Wakefield Anti-Division Remonstrances – June 1820

By Muriel Bristol | April 24, 1820

A “number of respectable citizens” of Wakefield, NH, sought to split off the southerly part of Wakefield and the northerly part of Milton, and then join them together as a new town.

… in 1820 an effort was made by the people living in this [Wakefield] town below Lovell’s pond with others living in the Northerly part of Milton, to have that part of Wakefield south of Lovell’s pond and the northerly portion of Milton incorporated into a new town, Luther Dearborn of this [Wakefield] town and John Remick, Jr., of Milton headed petitions to the legislature for the new town which was to be called Lisbon. The Rev. Mr. Piper favored the project and suggested the name Milfield for the new town (Thompson, 1886).

The pro-division petitions have not come to hand. But a few of Wakefield’s pro-division advocates can be found in other documents. Luther Dearborn has been mentioned as having been a principal actor.

J. Hall appeared in the title of the following renunciation as having been a pro-division signer, and four other formerly pro-division inhabitants would appear as signers of a November renunciation. (Their names appeared also in the June remonstrance petition).

A Certificate of Persons who signed a Petition of J. Hall and others wishing not to be considered as members

We the undersigned Inhabitants of the Town of Wakefield having signed a petition for the separation of the Towns of Wakefield & Milton to form a new Town without duly Considering the subject and after a more mature Consideration of the subject have signed a remonstrance against said separation and therefore wish the Legislature of the State to consider us as Strenuously opposed to said separation.

John Paul, Joseph Edgerly, Nathl Abbott, Jona Copp

Another twenty-seven Wakefield pro-division petitioners would sign a renunciation in November 1820. (See Wakefield Pro-Division Renunciation – November 1820).

The impetus behind the Wakefield and Milton pro-division petitions had been a desire to thereby split Milton’s militia company, which included southern Wakefield, into two parts for the benefit of those having to travel the greatest distances to militia musters and trainings. (The Wakefield anti-division remonstrance would open by describing the original pro-division signers as respectable citizens, but it would close by characterizing them as selfish and partisan disturbers of the peace).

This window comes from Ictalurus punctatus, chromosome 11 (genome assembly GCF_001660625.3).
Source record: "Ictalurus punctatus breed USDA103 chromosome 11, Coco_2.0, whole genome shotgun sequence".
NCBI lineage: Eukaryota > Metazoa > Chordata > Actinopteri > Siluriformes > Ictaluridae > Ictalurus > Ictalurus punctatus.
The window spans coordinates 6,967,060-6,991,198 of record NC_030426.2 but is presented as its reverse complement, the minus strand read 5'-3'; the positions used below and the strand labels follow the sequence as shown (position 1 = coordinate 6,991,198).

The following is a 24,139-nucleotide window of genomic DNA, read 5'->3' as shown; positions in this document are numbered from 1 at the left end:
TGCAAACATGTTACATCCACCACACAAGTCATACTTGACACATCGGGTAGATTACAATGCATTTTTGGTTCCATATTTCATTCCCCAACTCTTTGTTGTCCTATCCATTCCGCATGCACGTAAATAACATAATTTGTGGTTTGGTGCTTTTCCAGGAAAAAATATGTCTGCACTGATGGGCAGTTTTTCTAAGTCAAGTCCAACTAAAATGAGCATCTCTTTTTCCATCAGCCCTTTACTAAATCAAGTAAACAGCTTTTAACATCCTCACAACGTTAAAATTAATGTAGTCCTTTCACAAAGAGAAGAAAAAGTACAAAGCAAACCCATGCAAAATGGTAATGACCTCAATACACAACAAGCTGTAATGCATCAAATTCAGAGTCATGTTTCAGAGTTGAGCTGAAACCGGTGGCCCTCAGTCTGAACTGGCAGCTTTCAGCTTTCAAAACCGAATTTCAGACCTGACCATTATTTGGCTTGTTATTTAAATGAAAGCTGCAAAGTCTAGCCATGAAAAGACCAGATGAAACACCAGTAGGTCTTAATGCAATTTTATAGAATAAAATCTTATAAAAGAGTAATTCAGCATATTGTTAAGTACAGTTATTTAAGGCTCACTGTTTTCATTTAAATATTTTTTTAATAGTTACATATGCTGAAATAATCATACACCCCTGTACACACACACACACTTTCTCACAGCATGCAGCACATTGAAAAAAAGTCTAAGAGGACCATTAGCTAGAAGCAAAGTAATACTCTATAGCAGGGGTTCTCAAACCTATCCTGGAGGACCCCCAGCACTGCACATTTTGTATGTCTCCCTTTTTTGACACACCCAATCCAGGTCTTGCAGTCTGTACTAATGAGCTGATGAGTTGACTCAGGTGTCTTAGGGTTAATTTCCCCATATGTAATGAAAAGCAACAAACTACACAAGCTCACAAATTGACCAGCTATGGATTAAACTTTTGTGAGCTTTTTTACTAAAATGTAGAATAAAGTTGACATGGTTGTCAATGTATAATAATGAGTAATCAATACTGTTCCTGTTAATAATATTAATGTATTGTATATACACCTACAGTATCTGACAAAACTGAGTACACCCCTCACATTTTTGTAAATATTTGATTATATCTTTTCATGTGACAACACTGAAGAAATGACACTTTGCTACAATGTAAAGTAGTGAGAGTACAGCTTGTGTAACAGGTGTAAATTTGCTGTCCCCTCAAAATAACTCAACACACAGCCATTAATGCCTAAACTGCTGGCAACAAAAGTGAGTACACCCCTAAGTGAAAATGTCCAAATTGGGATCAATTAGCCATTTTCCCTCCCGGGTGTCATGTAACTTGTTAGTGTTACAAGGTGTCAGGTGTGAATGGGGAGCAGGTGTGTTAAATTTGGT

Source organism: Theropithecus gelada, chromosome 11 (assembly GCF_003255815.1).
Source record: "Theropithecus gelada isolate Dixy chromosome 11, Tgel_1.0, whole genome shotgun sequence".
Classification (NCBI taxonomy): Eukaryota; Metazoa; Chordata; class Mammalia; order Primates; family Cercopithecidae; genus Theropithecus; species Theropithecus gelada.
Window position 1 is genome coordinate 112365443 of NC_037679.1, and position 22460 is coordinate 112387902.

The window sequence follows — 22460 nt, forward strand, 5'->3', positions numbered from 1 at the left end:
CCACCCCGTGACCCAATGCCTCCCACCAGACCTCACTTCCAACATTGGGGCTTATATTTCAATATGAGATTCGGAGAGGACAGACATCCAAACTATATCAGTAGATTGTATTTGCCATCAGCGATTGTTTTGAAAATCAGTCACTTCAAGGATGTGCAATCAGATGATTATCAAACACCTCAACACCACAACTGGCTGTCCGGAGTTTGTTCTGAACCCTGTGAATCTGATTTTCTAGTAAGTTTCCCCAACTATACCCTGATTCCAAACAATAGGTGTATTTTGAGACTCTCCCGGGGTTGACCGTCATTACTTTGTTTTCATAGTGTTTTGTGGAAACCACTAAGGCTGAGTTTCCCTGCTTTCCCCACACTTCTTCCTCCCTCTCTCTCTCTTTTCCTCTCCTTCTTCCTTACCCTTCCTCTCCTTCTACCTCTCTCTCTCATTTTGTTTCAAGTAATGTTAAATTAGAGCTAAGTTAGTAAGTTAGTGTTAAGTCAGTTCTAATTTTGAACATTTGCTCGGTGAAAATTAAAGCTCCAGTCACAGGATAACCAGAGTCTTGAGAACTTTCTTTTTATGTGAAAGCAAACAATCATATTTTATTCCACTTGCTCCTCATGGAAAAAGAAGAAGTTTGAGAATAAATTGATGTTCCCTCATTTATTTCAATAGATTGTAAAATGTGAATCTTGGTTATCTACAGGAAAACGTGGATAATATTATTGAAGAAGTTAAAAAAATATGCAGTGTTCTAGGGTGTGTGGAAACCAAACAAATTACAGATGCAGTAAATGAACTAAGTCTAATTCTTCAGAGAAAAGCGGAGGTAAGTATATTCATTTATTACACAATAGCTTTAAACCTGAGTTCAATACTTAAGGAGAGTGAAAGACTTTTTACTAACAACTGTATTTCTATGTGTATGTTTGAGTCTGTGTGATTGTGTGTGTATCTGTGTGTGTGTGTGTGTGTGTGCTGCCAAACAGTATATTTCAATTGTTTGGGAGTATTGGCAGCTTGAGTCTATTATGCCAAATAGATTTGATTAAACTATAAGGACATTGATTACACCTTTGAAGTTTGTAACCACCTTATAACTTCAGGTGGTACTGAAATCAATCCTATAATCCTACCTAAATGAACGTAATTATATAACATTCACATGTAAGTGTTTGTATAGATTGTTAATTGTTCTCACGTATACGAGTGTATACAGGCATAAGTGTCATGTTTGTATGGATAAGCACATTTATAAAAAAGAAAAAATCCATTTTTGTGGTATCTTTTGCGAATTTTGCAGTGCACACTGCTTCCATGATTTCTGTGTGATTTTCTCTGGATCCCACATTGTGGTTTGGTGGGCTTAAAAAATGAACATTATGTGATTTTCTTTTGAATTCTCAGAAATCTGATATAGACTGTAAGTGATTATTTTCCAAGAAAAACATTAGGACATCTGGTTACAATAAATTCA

Ten years earlier, the Third (1810) Federal Census had enumerated a rather generous number of Wakefield householders endowed with military, civil, or religious titles. They included Capt Benjan Cook, Jonan Copp, Esqr, David Copp, Esqr, William Copp, Esqr, Capt Jonathan Copp, Capt Jona Copp, Willm Sawyer, Esqr, Capt Joseph Manson, Capt Richard Dow, Elisha Sanborn, Esqr, Lt James Hutchens, Capt David Spring, Avery Hall, Esqr, Colo John Gillman, Colo John Palmer, Capt Andrew Gillman, Majr Joshua Hall, Dr Thomas Lindsay, Revd Asa Piper, and Luther Dearborn, Esqr. (Rev. Asa Piper and justice-of-the-peace Luther Dearborn, both advocates in 1820 of forming a new town, were in 1810 next-door neighbors).

Although Wakefield did have its own separate northerly militia company in 1810, it might still seem to have been a bit top-heavy in having two colonels, one major, one lieutenant, and seven captains all at the same time. It seems more likely that some at least of these military titles were courtesy ones, a residue of having held that rank at some time in the past. That is to say, some of them at least were likely former militia officers or even former Revolutionary War officers, rather than active ones.

Some rough calculations may give some idea of the relative sizes of Wakefield’s pro- and anti-division contingents. (The 1820 census was then in process only, and ultimately not preserved, except as aggregate totals. The 1810 census figures are used here as being those cited in the anti-division remonstrance). Wakefield had 1,166 inhabitants in 1810, of which 605 were male. Roughly 375 of these were below voting (and petitioning) age. That left roughly 230 potential petitioners. (N.B., 61 of those potential petitioners were above militia age). So, the 197 anti-division remonstrance petitioners represented roughly 85.7% of Wakefield’s 1810 electorate. (Leaving as many as 14.3% in the pro-division category).

(There was a companion remonstrance from the Milton voters that also opposed the division (representing roughly 65.3% of its 1810 electorate)).

As previously mentioned, Wakefield’s entries for the Fourth (1820) Federal Census are missing (as are those of Milton). The following anti-division remonstrance – signed by those 197 men opposing the proposed town division – supplies the names of at least a large portion of Wakefield’s householders (and those living with them). (There was a companion remonstrance from those Milton voters that opposed the division).

Such petitions employed a certain structure and style. Their overall tone is respectful. The authorities to whom they are directed are characterized as “honorable” and they are frequently asked – “we pray” – to consider some measure by virtue of “their wisdom.”